Dome of the Rock, Jerusalem, Israel (Enlarge) Jerusalem, by virtue of the number and diversity of people who have held it sacred, may be considered the most holy city in the world. To the Jewish people it is Ir Ha-Kodesh (the Holy City), the Biblical Zion, the City of David, the site of Solomon's Temple, and the eternal capital of the Israelite nation. To Christians it is where the young Jesus impressed the sages at the Jewish Temple, where he spent the last days of his ministry, and where the Last Supper, the Crucifixion and the Resurrection took place. Also greatly venerated by the Muslims, it is where the prophet Muhammad ascended to heaven. While highly charged with intense religious devotion and visited by countless pilgrims and sages, Jerusalem has also been ravaged by thirty centuries of warfare and strife. The earliest traces of human settlement in the Jerusalem area are from the late Chalcolithic and Early Bronze Age (3000 BC). Mt. Site of Herod’s temple in Jerusalem
Masonic E-Book LibraryNote: Many of the e-books in this library are several hundred pages long and include illustrations. It takes a minimum of a high-speed DSL or cable modem to download many of them. i.e. Mackey's Masonry Defined takes 3 minutes just to download the text. A Message from our Librarian Max Heindel - Rosicrucian Mysteries_An Elementary Exposition of their Secret Teachings Bibliography of the Writings and Works of Albert Pike Committee for Relief of Knights Templar and Ancient and Accepted Scotch Rite Masons Albert Pike - The Book Of The Words Freemason Instructions to All Degrees 10,000 Famous Freemasons by William R. A Charge By Any Other Name Is Still A Charge by W. Ancient and Modern Initiation by Max Heindel The Arcane Schools - Part 1 - Part 2 - Part 3 - Part 4 - Part 5 - Part 6 - Part 7 The Book of Enoch The Book of the Ancient & Accepted Scottish Rite by Charles T. Brothers and Builders; by Bro. The Builder by Joseph Fort Newton The Builder Magazine (1915 - 1930) The Kabbalah Unveiled by S.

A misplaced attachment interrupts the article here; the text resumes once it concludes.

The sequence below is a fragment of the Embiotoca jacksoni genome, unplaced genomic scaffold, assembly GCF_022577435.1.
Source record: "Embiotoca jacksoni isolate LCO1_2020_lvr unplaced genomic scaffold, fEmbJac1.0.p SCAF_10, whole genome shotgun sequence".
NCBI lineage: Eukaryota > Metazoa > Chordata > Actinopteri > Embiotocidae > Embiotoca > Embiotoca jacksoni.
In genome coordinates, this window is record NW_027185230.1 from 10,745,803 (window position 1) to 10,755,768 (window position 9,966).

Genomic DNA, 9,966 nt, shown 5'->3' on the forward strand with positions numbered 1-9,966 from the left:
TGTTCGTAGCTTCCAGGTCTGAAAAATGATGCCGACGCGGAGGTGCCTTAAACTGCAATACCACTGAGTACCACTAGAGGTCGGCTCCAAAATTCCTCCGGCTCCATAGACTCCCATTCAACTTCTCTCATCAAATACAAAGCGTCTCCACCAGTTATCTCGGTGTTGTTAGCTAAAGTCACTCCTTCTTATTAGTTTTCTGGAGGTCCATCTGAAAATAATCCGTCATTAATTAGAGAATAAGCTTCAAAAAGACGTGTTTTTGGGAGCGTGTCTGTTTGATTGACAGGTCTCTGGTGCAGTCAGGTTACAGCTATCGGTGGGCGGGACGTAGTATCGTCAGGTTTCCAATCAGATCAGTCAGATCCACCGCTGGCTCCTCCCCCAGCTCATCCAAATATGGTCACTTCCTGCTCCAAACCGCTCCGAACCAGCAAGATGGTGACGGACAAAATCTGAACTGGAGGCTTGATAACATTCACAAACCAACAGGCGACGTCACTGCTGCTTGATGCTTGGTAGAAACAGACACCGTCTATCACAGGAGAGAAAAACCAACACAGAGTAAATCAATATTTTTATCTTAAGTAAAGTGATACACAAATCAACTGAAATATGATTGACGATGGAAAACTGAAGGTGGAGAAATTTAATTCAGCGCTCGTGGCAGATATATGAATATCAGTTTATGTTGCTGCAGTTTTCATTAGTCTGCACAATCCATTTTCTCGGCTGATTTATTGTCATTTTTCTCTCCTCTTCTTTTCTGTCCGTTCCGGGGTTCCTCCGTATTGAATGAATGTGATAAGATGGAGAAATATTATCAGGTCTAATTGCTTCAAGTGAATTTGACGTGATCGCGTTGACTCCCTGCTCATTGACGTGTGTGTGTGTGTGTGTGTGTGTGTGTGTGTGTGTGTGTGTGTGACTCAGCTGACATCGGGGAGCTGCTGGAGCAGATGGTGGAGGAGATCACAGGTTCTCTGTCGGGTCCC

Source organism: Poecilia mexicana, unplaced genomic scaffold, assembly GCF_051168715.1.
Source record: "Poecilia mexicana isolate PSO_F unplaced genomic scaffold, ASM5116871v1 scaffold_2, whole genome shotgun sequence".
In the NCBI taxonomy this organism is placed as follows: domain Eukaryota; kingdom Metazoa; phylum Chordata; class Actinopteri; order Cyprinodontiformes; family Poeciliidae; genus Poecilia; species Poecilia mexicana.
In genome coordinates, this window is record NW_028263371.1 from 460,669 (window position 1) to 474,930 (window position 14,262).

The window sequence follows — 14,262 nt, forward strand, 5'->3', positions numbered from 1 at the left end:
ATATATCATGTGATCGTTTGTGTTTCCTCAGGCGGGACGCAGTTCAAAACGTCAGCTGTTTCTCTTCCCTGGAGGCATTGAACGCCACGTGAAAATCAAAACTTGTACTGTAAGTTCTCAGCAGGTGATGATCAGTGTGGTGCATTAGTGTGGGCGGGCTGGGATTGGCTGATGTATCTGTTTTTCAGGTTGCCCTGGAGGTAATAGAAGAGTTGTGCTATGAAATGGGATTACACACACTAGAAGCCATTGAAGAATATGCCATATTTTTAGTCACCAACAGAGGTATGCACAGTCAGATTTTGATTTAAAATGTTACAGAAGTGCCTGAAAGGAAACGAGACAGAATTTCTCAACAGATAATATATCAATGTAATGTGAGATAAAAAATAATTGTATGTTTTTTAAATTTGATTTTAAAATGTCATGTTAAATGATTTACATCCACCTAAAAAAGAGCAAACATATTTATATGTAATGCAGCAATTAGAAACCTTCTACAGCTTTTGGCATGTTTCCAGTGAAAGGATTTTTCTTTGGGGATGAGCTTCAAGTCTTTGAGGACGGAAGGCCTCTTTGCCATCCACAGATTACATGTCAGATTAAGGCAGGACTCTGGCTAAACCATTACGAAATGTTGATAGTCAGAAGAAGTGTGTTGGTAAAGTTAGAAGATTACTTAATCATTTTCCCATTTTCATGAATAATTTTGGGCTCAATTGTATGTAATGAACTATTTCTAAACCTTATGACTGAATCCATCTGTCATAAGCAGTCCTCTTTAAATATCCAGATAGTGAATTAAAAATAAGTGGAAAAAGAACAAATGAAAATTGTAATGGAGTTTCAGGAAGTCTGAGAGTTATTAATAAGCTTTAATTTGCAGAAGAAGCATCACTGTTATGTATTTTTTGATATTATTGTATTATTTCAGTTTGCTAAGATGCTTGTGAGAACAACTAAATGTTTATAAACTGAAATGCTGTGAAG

Liber Libræ sub figura XXX :: The Book of the Balancesub figura XXX The Book of the Balance 0. Learn first - Oh thou who aspirest unto our ancient Order! 1. 2. 3. Is it but now that the Higher Life is beset with dangers and difficulties; hath it not ever been so with the Sages and Hierophants of the past? 4. 5. 6. 7. 8. 9. 10. 11. 12. 13. 14. 15. 16. 17. 18. 19. 20. 21.World-wide Ancient Site Database, Photos and Prehistoric Archaeology News with geolocation
Early Christian Writings: New Testament, Apocrypha, Gnostics, ChDebt, Deficits, and Modern Monetary Theory — An Interview with Bill MitchellBill Mitchell is the Research Professor in Economics and the Director of the Centre of Full Employment and Equity at the University of Newcastle, Australia. The following is an edited transcript of the interview, conducted August 15, 2011. Thanks for joining us, Professor Mitchell. I wanted to talk with you today about Modern Monetary Theory (MMT)—the theoretical approach you’ve been integral in developing—and its relevance to current debates over public finances. I know you’ve been quite scathing of mainstream economic discourse. The most important misperception is that MMT is in some way outlining an ideal or a new regime that could be introduced. In a fiat currency system, the currency has legitimacy because of legislative fiat: the government tells us that’s the currency and then legislates it as such. If you extend that logic a little further, you might ask, “Well, don’t we pay taxes and buy bonds so that the government can spend?” I want to touch on a few things there.